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Laboratory Evaluation of Thermophilic-Anaerobic Digestion to Produce Class A Biosolids. 1. Stabilization Performance of a Continuous-Flow Reactor at Low Residence Time

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There is increasing interest in the United States in producing biosolids from municipal wastewater treatment that meet the criteria for Class A designation established by the U.S. Environmental Protection Agency. Class A biosolids are intended to be free of pathogens and also must meet requirements for reduction of the vector-attraction potential associated with untreated sludge. High-temperature processes are considered to produce Class A biosolids if the combination of operating temperature and treatment time exceeds minimum criteria, but this option is not applicable to mixed, continuous-flow reactors. Such reactors, or any combination of reactors that does not meet the holding time requirement at a specific temperature, must be demonstrated to inactivate pathogens to levels consistent with the Class A criteria. This study was designed to evaluate pathogen inactivation by thermophilic anaerobic digestion in a mixed, continuous-flow reactor followed by batch or plug-flow treatment. In this first of a two-part series, we describe the performance of a continuous-flow laboratory reactor with respect to physical and chemical operating parameters; microbial inactivation in the combined continuous-flow and batch treatment system is described in the second part. Sludges from three different sources were treated at 53°C, while sludge from one of the sources was also treated at 55 and 51 °C. Relatively short hydraulic retention times (four to six days) were used to represent a conservative operating condition with respect to pathogen inactivation. Treatment of a fermented primary sludge led to an average volatile-solids (VS) destruction efficiency of 45%, while VS destruction for the other two sources was near or below 38%, the Class A criterion for vector attraction reduction. Consistent with other studies on thermophilic anaerobic digestion of sludges at short residence times, effluent concentrations of volatile fatty acids (VFAs) were relatively high. Also consistent with other studies, the most abundant VFA in the effluent was propionate. Gas production ranged from 0.3 to 0.5 m3/kg VS fed and from 0.8 to 1.3 m3/kg VS destroyed.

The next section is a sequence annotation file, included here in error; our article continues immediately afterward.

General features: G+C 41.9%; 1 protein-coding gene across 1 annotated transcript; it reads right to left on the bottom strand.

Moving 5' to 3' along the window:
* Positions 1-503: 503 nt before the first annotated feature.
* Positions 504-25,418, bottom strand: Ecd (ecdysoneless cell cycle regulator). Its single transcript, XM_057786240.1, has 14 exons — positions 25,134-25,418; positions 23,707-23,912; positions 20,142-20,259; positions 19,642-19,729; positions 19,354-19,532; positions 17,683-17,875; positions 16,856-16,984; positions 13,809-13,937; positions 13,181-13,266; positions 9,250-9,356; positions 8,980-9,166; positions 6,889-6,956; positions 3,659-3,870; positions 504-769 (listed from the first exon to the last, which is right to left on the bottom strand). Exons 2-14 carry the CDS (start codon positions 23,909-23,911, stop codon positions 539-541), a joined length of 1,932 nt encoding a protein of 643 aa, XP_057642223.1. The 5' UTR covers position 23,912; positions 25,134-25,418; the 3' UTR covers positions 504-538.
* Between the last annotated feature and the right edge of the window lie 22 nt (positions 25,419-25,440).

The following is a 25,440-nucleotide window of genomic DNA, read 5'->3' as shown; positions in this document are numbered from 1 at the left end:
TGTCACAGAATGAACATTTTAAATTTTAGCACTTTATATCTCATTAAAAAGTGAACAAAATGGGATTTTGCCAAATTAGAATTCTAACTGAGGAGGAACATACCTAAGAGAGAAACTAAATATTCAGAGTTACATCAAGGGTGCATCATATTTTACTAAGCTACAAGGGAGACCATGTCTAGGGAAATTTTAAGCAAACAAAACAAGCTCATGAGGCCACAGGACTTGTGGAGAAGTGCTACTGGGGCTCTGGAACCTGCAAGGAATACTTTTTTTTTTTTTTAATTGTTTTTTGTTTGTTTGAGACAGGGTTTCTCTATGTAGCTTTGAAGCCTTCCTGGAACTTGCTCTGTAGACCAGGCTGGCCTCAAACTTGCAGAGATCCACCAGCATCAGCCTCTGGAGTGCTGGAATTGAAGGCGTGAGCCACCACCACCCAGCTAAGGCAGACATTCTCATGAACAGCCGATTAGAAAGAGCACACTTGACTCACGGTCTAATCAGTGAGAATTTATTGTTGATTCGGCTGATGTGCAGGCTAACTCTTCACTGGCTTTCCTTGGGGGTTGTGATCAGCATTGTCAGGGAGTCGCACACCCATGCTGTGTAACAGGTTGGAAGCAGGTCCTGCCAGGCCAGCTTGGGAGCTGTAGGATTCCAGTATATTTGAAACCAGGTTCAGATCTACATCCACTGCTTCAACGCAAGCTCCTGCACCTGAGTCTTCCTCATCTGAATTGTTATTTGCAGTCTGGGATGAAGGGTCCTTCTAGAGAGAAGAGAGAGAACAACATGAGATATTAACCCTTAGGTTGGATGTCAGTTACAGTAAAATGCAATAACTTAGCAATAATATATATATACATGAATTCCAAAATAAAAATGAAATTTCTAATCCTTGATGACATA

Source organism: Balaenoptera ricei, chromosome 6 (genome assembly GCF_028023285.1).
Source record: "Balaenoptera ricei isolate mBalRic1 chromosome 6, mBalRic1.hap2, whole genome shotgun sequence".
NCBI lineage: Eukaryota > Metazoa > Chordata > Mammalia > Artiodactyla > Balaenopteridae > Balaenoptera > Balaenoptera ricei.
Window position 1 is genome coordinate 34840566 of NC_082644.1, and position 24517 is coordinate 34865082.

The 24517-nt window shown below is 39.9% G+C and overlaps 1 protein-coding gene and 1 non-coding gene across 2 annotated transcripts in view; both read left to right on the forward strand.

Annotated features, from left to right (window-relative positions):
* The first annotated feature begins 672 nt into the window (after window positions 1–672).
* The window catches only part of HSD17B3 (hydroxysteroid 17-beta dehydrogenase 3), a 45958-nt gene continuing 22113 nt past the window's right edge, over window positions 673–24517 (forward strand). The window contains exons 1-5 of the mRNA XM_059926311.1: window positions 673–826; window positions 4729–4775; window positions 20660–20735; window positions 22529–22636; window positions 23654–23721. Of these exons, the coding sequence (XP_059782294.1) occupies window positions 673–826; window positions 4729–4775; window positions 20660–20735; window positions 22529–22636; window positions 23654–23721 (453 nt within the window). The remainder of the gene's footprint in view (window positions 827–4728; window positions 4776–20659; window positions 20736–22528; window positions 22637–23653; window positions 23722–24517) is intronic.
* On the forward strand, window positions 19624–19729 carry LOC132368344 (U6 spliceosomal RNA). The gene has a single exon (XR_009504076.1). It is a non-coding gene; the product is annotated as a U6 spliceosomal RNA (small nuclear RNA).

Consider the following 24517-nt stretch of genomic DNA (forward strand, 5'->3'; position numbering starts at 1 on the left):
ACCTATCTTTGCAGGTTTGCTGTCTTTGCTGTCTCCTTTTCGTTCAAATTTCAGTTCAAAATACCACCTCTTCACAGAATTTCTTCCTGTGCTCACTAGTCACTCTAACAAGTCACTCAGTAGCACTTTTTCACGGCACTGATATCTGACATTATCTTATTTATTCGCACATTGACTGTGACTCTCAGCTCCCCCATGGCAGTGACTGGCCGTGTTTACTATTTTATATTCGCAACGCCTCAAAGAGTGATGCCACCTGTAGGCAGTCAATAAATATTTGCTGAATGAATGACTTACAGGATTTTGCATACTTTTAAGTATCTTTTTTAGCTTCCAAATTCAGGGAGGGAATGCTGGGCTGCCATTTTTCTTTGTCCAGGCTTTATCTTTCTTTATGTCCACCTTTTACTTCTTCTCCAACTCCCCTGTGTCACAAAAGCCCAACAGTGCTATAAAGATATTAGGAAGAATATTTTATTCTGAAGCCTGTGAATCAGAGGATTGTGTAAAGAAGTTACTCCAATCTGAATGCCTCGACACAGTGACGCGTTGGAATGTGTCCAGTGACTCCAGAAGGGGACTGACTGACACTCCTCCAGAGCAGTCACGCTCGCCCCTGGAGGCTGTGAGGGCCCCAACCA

Keywords: Class A; biosolids; land application; sludge stabilization; thermophilic-anaerobic digestion

Document Type: Research Article


Publication date: 2005-11-01

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  • Water Environment Research® (WER®) publishes peer-reviewed research papers, research notes, state-of-the-art and critical reviews on original, fundamental and applied research in all scientific and technical areas related to water quality, pollution control, and management. An annual Literature Review provides a review of published books and articles on water quality topics from the previous year.

    Published as: Sewage Works Journal, 1928 - 1949; Sewage and Industrial Wastes, 1950 - 1959; Journal Water Pollution Control Federation, 1959 - Oct 1989; Research Journal Water Pollution Control Federation, Nov 1989 - 1991; Water Environment Research, 1992 - present.
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